Murdochs and Brooks were well coached but needed 'more humility'

The Murdochs and Rebekah Brooks appeared to be well-trained but should have shown more humility, a PR academic has suggested.

Murdochs: well coached
Murdochs: well coached

The two hearings that took place before the Commons culture, media and sport select committee saw Rupert and James Murdoch, and subsequently Rebekah Brooks being grilled over the phone hacking inquiry.

The Murdochs’ performance was interrupted when a protester threw a plate of shaving foam at the father, a move which is thought to have thrown public sympathy in their favour. Following the hearing, News Corp's share price soared by 5%.

Preceding the hearings, it was revealed that News Corporation has turned to Edelman for help, while Bell Pottinger chairman David Wilson was appointed by Rebekah Brooks.

Westminster University visiting professor for public relations Trevor Morris said that the three ‘should be pretty pleased with their trainers’.

‘None of them were narky or pompous and they largely avoided self-pity. Rupert Murdoch did slightly lean towards that but if anyone is going to get away with it, it’s him, because he’s an old man.’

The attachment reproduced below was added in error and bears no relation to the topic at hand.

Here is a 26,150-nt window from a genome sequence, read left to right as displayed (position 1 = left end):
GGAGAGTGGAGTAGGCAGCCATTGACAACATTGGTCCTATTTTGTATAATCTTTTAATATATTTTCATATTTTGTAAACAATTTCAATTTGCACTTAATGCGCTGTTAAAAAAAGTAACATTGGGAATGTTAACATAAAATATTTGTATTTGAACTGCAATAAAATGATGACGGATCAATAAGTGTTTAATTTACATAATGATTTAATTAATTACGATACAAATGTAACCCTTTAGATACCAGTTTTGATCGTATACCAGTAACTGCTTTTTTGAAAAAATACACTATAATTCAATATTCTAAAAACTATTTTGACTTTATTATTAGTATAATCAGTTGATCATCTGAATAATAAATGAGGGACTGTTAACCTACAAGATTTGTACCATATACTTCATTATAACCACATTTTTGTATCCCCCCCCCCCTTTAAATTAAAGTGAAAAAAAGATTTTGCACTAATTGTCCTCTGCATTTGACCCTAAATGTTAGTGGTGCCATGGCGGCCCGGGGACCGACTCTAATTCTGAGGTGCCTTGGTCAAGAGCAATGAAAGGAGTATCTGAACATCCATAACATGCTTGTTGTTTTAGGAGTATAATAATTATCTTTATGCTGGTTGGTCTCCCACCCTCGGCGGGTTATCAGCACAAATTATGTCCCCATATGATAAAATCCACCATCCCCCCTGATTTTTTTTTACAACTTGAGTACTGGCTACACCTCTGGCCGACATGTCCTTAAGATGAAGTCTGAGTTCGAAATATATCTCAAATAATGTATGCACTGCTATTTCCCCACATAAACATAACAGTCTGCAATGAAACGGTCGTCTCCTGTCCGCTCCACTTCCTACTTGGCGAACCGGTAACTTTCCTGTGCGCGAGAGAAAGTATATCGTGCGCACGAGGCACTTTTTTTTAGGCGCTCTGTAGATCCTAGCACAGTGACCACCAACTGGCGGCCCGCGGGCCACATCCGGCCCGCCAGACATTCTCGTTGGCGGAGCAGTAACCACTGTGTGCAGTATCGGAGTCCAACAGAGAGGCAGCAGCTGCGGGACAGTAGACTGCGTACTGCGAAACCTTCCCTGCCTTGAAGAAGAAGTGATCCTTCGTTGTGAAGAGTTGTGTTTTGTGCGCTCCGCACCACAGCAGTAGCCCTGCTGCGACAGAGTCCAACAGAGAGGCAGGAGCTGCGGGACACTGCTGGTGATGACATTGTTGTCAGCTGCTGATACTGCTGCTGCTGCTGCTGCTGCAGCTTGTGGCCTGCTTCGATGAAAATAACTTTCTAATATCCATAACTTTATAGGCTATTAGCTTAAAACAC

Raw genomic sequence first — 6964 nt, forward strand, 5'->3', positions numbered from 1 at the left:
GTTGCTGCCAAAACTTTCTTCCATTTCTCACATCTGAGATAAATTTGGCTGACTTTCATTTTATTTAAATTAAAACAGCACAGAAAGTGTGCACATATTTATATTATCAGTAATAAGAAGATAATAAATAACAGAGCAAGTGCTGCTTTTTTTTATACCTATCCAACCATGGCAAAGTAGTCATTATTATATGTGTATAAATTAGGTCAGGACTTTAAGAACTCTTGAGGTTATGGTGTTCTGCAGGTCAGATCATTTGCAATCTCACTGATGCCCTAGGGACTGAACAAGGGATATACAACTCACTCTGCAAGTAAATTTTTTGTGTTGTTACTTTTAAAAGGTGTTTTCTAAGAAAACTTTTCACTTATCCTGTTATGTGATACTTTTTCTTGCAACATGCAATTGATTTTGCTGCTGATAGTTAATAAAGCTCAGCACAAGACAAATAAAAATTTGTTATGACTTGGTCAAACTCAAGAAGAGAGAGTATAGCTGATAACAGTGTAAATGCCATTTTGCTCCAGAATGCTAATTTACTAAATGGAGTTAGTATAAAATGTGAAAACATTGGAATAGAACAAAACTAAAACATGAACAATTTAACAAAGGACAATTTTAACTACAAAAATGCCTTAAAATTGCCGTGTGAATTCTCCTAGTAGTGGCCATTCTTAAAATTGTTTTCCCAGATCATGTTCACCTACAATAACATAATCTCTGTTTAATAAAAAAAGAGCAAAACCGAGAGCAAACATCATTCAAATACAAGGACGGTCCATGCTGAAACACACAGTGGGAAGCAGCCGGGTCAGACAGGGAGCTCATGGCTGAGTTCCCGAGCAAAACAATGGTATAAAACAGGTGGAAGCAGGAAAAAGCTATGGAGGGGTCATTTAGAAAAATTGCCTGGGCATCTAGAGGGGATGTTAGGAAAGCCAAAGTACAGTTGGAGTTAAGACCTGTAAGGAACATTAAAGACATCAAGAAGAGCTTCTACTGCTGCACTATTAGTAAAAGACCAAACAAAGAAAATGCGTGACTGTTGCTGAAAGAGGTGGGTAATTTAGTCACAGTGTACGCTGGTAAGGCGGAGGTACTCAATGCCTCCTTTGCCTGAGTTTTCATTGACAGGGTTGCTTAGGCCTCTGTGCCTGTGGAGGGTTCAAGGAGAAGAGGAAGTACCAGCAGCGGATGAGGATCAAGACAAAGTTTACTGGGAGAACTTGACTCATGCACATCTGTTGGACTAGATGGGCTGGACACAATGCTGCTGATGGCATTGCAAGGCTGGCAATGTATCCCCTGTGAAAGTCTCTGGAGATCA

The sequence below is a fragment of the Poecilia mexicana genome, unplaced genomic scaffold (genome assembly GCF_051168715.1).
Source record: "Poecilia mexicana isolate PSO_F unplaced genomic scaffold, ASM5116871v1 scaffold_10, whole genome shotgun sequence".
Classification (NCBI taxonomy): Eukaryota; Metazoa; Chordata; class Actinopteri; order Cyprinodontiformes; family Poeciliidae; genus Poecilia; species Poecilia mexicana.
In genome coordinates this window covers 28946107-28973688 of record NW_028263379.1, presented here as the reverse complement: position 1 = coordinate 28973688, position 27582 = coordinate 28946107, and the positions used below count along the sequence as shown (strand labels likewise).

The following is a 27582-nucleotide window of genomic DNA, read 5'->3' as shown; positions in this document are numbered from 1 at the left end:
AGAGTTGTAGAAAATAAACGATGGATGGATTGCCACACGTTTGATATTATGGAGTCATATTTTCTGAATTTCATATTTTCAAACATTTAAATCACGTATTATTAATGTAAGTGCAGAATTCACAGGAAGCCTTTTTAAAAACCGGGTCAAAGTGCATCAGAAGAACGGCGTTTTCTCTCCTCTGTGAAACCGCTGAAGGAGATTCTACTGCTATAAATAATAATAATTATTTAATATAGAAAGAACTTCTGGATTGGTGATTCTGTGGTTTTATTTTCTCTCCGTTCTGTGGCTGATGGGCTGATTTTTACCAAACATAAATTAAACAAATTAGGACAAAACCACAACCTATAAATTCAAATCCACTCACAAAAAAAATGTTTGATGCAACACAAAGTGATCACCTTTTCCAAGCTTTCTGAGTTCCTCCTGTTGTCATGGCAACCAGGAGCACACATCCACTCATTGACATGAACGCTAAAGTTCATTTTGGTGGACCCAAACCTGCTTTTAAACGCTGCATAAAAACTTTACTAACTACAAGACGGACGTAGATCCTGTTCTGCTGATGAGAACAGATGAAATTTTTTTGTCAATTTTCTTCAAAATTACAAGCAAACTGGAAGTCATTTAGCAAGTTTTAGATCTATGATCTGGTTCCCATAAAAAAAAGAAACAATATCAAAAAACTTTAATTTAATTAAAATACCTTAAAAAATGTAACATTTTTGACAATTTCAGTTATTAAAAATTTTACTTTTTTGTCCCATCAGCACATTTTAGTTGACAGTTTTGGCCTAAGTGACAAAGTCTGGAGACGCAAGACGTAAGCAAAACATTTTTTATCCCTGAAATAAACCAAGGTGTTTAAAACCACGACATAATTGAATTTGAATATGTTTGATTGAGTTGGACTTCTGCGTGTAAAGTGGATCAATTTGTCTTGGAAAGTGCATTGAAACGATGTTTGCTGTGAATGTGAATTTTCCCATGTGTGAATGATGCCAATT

‘The three key messages were: we’re very sorry; we’re doing something about it; and it’s not really our fault.

‘If it had been me advising Murdoch, I’d have got them to focus on saying they took their eye off the ball. A little more humility wouldn’t have gone amiss.’

Morris added about the protester’s attack: ‘The Murdochs must have been so pleased with it, on reflection – it distracted from the main message and invoked sympathy. It’s hard to think of a way he [the protester] could have better helped the Murdochs.’

Portland managing partner  Steve Morris said that ‘it could scarcely have gone better’ for the Murdochs.

‘The session was fraught with risk. But there were no major gaffes, no losses of temper, nothing to provoke the committee or worsen the situation. Instead, the custard pie moment was a gift.’

Morris added that the familiy looked dignified and emerged with sympathy, while Murdoch's wife Wendi Deng was 'a star'.

Luther Pendragon director Mike Granatt added that all three got their messages across with determination.

‘The Murdochs succeeded only in treading sewage; they sank no further into the morass, but they rose not one iota, despite a remarkably opportune foam pie.’

The Guardian’s Nick Davies has written today that the Murdochs’ performance ‘show two kinds of advice – a PR strategy and a legal defence’, adding that Rupert Murdoch's line ‘This is the most humble day of my life’ was spoken twice.

Davies wrote: ‘PR consultants around the planet would spot the soundbite there, uttered by Mr Murdoch but written surely by an expert.’

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